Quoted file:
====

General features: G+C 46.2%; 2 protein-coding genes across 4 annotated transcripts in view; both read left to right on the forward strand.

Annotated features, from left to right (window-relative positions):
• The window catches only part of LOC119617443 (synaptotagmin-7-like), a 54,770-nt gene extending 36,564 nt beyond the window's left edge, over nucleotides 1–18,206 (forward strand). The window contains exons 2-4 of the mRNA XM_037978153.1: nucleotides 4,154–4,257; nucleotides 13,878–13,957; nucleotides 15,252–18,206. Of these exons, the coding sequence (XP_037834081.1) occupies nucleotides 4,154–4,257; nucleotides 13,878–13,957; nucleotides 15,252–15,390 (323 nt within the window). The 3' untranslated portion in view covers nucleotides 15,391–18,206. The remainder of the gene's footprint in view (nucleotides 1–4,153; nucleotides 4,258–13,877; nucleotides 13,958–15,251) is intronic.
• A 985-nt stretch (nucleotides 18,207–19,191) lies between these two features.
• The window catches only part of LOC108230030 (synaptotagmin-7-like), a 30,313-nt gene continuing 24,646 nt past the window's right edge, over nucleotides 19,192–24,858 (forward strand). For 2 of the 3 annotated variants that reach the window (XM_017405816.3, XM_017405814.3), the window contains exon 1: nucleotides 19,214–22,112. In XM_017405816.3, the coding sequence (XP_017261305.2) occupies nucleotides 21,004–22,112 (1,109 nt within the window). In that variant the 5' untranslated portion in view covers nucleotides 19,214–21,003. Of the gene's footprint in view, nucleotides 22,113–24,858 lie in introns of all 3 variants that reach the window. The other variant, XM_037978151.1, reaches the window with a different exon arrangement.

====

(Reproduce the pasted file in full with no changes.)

General features: G+C 46.2%; 2 protein-coding genes across 4 annotated transcripts in view; both read left to right on the forward strand.

Annotated features, from left to right (window-relative positions):
• The window catches only part of LOC119617443 (synaptotagmin-7-like), a 54,770-nt gene extending 36,564 nt beyond the window's left edge, over nucleotides 1–18,206 (forward strand). The window contains exons 2-4 of the mRNA XM_037978153.1: nucleotides 4,154–4,257; nucleotides 13,878–13,957; nucleotides 15,252–18,206. Of these exons, the coding sequence (XP_037834081.1) occupies nucleotides 4,154–4,257; nucleotides 13,878–13,957; nucleotides 15,252–15,390 (323 nt within the window). The 3' untranslated portion in view covers nucleotides 15,391–18,206. The remainder of the gene's footprint in view (nucleotides 1–4,153; nucleotides 4,258–13,877; nucleotides 13,958–15,251) is intronic.
• A 985-nt stretch (nucleotides 18,207–19,191) lies between these two features.
• The window catches only part of LOC108230030 (synaptotagmin-7-like), a 30,313-nt gene continuing 24,646 nt past the window's right edge, over nucleotides 19,192–24,858 (forward strand). For 2 of the 3 annotated variants that reach the window (XM_017405816.3, XM_017405814.3), the window contains exon 1: nucleotides 19,214–22,112. In XM_017405816.3, the coding sequence (XP_017261305.2) occupies nucleotides 21,004–22,112 (1,109 nt within the window). In that variant the 5' untranslated portion in view covers nucleotides 19,214–21,003. Of the gene's footprint in view, nucleotides 22,113–24,858 lie in introns of all 3 variants that reach the window. The other variant, XM_037978151.1, reaches the window with a different exon arrangement.